After the image transfer untransferred toner particles on the photosensitive drum are scraped off therefrom by a cleaning blade 9 in a cleaner device 8, whereafter the scraped toner particles are conveyed toward an axial end of the photosensitive drum by a conveyor screw 10 and passed through a toner recovering duct 11 provided in contact with that end of the drum and recovered in the developing device 5 for reuse. To prevent bridging of the toner in the recovering duct 11, a duct beating member (resilient material) 12 is mounted within the duct and a driver pin 13 for the beating member is secured to said end of the photosensitive drum, so that the untransferred toner may be positively recovered into the developing device through the vibrating action provided by the driver pin and the beating member.
The developer has magnetic carrier particles such as iron powder and triboelectrically charged toner particles.
Disposed within the developing device is toner concentration detector means for detecting the concentration of toner in the developer, which detector means utilizes the well-known carrier-toner breakdown voltage variation detecting method to measure the developing capacity of the developer. By the detection signal from the concentration detector means, replenishment developer is supplied from a hopper 14 at suitable times. The replenishment developer contains therein 40-50% by weight of carrier, and the carrier in the developing device increased by the supply of the replenishment developer overflows from the developing device for discharge. In such method, the fresh carrier in the replenishment developer and the old carrier in the developing device are always in mixed condition so that image reproduction can continue in a stable condition for a long time. Further, the developing device now under discussion is equipped with novel toner scatter preventing means which eliminates the need to provide a suction blower and a toner filter which were indispensably necessary for the recovery of scattered toner particles in the conventional dry type copying machine, and this in turn enables dry type copying apparatus to be designed.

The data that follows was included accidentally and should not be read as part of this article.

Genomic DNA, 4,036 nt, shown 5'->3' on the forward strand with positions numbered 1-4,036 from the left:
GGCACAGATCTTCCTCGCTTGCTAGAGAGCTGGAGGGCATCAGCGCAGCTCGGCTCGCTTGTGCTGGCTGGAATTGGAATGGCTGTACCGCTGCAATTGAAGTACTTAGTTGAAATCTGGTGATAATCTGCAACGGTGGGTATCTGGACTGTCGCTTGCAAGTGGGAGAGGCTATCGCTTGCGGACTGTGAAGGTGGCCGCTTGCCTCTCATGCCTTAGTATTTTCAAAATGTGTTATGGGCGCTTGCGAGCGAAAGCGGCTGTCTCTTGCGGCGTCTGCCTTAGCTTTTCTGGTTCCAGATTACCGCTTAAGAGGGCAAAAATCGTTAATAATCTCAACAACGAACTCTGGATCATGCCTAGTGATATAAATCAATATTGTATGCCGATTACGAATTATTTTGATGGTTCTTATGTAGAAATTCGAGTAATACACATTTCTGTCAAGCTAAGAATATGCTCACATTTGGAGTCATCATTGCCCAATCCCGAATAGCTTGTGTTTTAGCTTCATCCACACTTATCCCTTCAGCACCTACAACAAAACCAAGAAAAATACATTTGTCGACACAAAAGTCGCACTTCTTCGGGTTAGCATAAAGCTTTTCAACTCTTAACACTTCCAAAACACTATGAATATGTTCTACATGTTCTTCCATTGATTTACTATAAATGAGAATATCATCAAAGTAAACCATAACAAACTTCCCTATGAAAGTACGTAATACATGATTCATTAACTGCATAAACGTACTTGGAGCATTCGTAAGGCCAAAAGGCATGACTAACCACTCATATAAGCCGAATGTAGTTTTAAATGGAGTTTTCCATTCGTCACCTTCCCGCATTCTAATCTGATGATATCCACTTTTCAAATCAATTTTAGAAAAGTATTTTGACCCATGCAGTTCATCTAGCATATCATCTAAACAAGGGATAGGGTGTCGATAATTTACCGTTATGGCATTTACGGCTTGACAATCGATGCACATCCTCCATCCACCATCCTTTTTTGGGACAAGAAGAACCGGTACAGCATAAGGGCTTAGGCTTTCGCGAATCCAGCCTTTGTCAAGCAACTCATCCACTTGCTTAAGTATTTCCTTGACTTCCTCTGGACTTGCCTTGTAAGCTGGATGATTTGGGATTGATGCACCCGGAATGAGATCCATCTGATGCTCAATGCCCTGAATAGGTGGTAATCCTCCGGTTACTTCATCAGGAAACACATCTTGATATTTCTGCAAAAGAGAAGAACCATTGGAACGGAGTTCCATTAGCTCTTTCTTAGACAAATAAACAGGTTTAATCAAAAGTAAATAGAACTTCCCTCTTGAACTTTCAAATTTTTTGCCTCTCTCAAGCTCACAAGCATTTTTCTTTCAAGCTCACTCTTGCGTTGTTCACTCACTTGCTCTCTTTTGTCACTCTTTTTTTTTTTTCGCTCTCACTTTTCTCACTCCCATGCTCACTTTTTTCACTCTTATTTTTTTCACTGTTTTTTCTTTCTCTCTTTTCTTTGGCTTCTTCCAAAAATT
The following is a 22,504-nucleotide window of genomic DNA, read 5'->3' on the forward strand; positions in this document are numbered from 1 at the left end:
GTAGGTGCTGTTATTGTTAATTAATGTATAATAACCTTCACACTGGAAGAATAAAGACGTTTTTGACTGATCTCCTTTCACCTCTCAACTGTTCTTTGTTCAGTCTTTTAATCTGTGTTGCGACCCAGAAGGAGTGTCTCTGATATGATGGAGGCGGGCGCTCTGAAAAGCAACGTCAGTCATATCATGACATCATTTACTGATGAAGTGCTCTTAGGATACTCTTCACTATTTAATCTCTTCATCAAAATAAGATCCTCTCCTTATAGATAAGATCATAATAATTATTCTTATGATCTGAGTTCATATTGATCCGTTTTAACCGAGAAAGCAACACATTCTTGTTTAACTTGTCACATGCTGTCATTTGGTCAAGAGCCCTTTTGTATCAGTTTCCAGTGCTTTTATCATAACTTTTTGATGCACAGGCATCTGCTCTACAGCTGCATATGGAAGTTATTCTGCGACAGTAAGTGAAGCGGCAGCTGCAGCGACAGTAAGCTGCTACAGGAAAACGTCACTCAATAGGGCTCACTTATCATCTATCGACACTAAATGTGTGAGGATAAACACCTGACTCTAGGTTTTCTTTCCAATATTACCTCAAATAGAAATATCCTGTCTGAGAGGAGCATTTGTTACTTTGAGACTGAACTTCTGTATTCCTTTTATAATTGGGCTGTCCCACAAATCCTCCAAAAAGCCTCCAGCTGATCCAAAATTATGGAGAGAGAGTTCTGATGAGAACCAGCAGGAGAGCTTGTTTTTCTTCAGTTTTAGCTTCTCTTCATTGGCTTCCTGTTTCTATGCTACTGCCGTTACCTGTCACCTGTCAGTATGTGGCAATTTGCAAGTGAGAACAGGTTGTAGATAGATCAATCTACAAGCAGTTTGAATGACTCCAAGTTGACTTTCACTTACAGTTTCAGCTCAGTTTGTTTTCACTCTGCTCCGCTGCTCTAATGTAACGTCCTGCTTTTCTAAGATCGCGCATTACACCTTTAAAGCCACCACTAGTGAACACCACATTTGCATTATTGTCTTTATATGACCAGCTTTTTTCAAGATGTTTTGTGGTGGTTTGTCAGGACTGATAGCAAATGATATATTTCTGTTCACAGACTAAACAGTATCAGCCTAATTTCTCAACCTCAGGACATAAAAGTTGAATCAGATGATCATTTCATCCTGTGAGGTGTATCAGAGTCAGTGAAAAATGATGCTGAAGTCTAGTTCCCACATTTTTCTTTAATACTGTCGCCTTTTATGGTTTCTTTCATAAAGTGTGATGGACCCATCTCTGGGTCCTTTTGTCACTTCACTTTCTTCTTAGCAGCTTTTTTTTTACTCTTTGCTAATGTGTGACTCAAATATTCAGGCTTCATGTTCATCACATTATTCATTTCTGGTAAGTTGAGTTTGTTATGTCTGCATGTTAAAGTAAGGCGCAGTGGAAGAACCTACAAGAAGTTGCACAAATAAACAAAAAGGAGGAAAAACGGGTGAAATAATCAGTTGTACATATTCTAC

A specific construction of the developing device according to the present invention will now be described in detail.
FIG. 3A shows, in cross-section, an embodiment of the developing device according to the present invention.
Within a developing container 30, there is mounted a fixed magnetic roller 15 and a rotatable sleeve 16 of nonmagnetic material surrounds the magnetic roller 15 and is supported for rotation thereabout. The pole arrangement of the magnetic roller 15 will first be considered. The shown magnetic roller 15 is of five-pole construction which includes a developer conveying pole N1, developer pumping poles S3 and N2 for pumping up the developer from the supply station, and developing poles S1 and S2 opposed to the surface to be developed and directly taking part in development. The developing poles S1 and S2, identical in polarity, are angularly spaced apart by angles θ1 and θ2, respectively, with respect to the line passing through the pole S3 and the center of the magnetic roller 15, and the angles θ1 and θ2 may be in the relation that θ1 = θ2.
A doctor blade 18 is fixed within the developing container to control the rising thickness of the developer (containing carrier and toner) on the sleeve pumped up to the developing station by the pumping poles S3 and N2 so as to assume a predetermined value, say, 2 to 3 mm. The location and configuration of the doctor blade and the intensity of the magnetic flux at the control position of the doctor blade determine the stable control of the developer around the sleeve and the magnitude of the driving torque of the sleeve. In the present device, the control of the developer is effected in the vicinity of the pumping poles by the use of the knife-edged doctor blade 18 and the surface of the sleeve is knurled as indicated by 16a in FIG. 3B, thereby limiting the intensity of the magnetic flux at the control position and realizing stable conveyance and pump-up of the developer, and this has enabled the advent of a low driving torque developing device necessary to high-speed copying machines.
Disposed behind the developer pumping poles S3 and N2 are developing poles S1 and S2 and these two adjacent poles of identical polarity produce repelling magnetic fields. These repelling fields, with the magnetic fields produced by the adjacent poles N1 and N2, are shown in FIG. 4A. The magnetic force of the repelling fields, with that of the fields produced by the other poles, are shown in FIG. 4B. As will be seen in FIG. 4B, the intensity of the magnetic force is substantially zero nearly at the mid-point between the poles S1 and S2 (see solid line). Of course, if the magnetic force at the mid-point between the two poles S1 and S2 is reduced to the vicinity of zero in the manner as indicated by the broken line, there will be provided the effect of repelling fields which will hereinafter be described, and zero magnetic force is not always compulsory. In other words, it is required that the magnetic brushes formed by the poles S1 and S2 of identical polarity make contact with the photosensitive medium while a space is formed between the two brushes. Also, these developing poles of identical polarity, if located in the area of downward movement of the sleeve 16 as viewed in its direction of rotation, will be effective to produce a preferable cooperative relationship between the quantity and centrifugal force of the developer and the repelling fields, and the developing poles are shown to be at such position.